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HOLMES

...BELGIUM AIR FORCE F-16 Destroyed..

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2 hours ago, Chris L said:

 

 From doing cross servicing training with Nato. I can tell you that their rules are not the same as the same as our rules . That could account for different issues.

 

Cheers, Christian 

Agreed, some countries are not as "tight" on their maintenance/safety procedures as others and that might have bite them in the rear.

 

As they say, ordnance safety precautions are written in blood.

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9 hours ago, GW8345 said:

If the gun system is working properly, is should go into clear after each firing (clearing sector solenoid) so that there are no rounds in the breech (chambered) until the gun spoils up again.

 

Not knowing all the details I can think of three scenarios as to why the gun fired;

 

1) Maintenance Malpractice - the maintainers screwed up and didn't follow procedures.

2) The gun failed to clear after last firing and the ground crew failed to ensure the gun was cleared prior to performing maintenance.

3) The gun failed to clear and EMI (stray) voltage got into the electrical system causing one round to fire. (seen this happen back in 91 to a Tomcat at Oceana)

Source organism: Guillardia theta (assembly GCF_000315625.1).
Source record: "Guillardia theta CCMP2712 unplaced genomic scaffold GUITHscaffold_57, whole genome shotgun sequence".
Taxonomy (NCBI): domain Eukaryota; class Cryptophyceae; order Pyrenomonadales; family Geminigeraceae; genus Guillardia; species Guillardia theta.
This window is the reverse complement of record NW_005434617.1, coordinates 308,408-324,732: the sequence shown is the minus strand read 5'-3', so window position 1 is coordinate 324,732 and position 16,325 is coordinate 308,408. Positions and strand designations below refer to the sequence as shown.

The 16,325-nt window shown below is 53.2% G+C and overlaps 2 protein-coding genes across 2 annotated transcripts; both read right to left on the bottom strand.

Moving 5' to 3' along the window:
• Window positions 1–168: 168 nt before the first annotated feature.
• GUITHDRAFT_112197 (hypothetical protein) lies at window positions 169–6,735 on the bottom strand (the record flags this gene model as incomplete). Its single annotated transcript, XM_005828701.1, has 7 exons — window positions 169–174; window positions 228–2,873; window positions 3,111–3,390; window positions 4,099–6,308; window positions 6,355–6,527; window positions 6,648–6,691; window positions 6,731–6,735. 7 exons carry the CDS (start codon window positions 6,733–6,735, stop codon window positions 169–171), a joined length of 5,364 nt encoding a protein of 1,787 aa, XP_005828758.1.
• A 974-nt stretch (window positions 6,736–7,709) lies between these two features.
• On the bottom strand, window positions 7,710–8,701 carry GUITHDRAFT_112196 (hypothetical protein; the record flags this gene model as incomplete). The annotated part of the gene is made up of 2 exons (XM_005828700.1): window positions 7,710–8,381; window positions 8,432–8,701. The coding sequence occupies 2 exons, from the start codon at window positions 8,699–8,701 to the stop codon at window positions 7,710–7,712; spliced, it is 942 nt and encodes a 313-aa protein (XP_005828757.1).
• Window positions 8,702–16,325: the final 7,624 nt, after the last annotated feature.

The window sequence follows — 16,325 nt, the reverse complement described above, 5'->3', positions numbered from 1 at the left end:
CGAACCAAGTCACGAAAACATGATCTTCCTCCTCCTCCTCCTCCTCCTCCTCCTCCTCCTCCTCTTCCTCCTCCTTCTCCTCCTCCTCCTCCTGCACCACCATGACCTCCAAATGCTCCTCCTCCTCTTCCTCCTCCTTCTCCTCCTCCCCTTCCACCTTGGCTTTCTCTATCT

Bottom line, someone screwed up royally and this wasn't a "oops, my mistake" kind of thing.

 

 

As to #1, yeah If you don't have the gun safe pin in its malpractice or it is intentional.

#2 Safing pin should have been inserted...Now I have seen the pin get forgotten because some crewchiefs prefer the streamers to be short short short... kinda like the shorts on the juicy monsters and bar girls when on TDY. And I have seen a few who prefer to have the streamer stored inside gun purge door, with no streamer dangling in the breeze...

#3 Interesting

So one other thing I want to know is \was it 1 round or many?

1 round  electrical discharge. maybe ... high enough shock can initiate the single round , but not many as the gun is hydraulically spun.

Still falls back to Intent IMHO, If it was One shot then the guy was an accidental sniper.. One Shot One Kill...